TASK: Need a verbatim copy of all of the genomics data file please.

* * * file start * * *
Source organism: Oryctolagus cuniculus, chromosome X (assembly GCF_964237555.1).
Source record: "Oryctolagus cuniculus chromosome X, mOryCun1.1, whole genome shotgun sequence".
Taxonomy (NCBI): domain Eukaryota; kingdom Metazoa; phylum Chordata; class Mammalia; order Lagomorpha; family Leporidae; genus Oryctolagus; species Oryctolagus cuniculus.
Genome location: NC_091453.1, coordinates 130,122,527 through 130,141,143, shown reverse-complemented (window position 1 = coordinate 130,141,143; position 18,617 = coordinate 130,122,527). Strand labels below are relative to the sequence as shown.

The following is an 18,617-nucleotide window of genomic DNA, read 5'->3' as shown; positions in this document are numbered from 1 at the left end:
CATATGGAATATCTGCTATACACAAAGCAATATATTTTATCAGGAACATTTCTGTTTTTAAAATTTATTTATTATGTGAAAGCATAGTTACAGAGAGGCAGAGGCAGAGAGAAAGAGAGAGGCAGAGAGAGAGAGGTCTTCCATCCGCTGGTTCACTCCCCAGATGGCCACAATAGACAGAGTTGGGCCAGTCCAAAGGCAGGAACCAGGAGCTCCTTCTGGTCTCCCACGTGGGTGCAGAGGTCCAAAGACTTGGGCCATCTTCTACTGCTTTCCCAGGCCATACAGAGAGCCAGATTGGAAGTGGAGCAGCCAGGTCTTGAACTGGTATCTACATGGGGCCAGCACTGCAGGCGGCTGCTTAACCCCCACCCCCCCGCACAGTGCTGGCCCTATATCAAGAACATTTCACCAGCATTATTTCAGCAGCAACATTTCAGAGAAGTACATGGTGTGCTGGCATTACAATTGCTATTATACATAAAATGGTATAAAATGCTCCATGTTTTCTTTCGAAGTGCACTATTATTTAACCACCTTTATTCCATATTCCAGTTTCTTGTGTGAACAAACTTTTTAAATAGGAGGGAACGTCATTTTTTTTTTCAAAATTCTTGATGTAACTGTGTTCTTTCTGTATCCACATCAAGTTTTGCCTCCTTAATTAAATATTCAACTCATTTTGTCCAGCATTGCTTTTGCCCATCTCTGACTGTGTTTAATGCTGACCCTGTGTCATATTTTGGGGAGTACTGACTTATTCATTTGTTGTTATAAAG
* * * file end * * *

Source organism: Oryctolagus cuniculus, chromosome X (assembly GCF_964237555.1).
Source record: "Oryctolagus cuniculus chromosome X, mOryCun1.1, whole genome shotgun sequence".
Taxonomy (NCBI): domain Eukaryota; kingdom Metazoa; phylum Chordata; class Mammalia; order Lagomorpha; family Leporidae; genus Oryctolagus; species Oryctolagus cuniculus.
Genome location: NC_091453.1, coordinates 130,122,527 through 130,141,143, shown reverse-complemented (window position 1 = coordinate 130,141,143; position 18,617 = coordinate 130,122,527). Strand labels below are relative to the sequence as shown.

The following is an 18,617-nucleotide window of genomic DNA, read 5'->3' as shown; positions in this document are numbered from 1 at the left end:
CATATGGAATATCTGCTATACACAAAGCAATATATTTTATCAGGAACATTTCTGTTTTTAAAATTTATTTATTATGTGAAAGCATAGTTACAGAGAGGCAGAGGCAGAGAGAAAGAGAGAGGCAGAGAGAGAGAGGTCTTCCATCCGCTGGTTCACTCCCCAGATGGCCACAATAGACAGAGTTGGGCCAGTCCAAAGGCAGGAACCAGGAGCTCCTTCTGGTCTCCCACGTGGGTGCAGAGGTCCAAAGACTTGGGCCATCTTCTACTGCTTTCCCAGGCCATACAGAGAGCCAGATTGGAAGTGGAGCAGCCAGGTCTTGAACTGGTATCTACATGGGGCCAGCACTGCAGGCGGCTGCTTAACCCCCACCCCCCCGCACAGTGCTGGCCCTATATCAAGAACATTTCACCAGCATTATTTCAGCAGCAACATTTCAGAGAAGTACATGGTGTGCTGGCATTACAATTGCTATTATACATAAAATGGTATAAAATGCTCCATGTTTTCTTTCGAAGTGCACTATTATTTAACCACCTTTATTCCATATTCCAGTTTCTTGTGTGAACAAACTTTTTAAATAGGAGGGAACGTCATTTTTTTTTTCAAAATTCTTGATGTAACTGTGTTCTTTCTGTATCCACATCAAGTTTTGCCTCCTTAATTAAATATTCAACTCATTTTGTCCAGCATTGCTTTTGCCCATCTCTGACTGTGTTTAATGCTGACCCTGTGTCATATTTTGGGGAGTACTGACTTATTCATTTGTTGTTATAAAG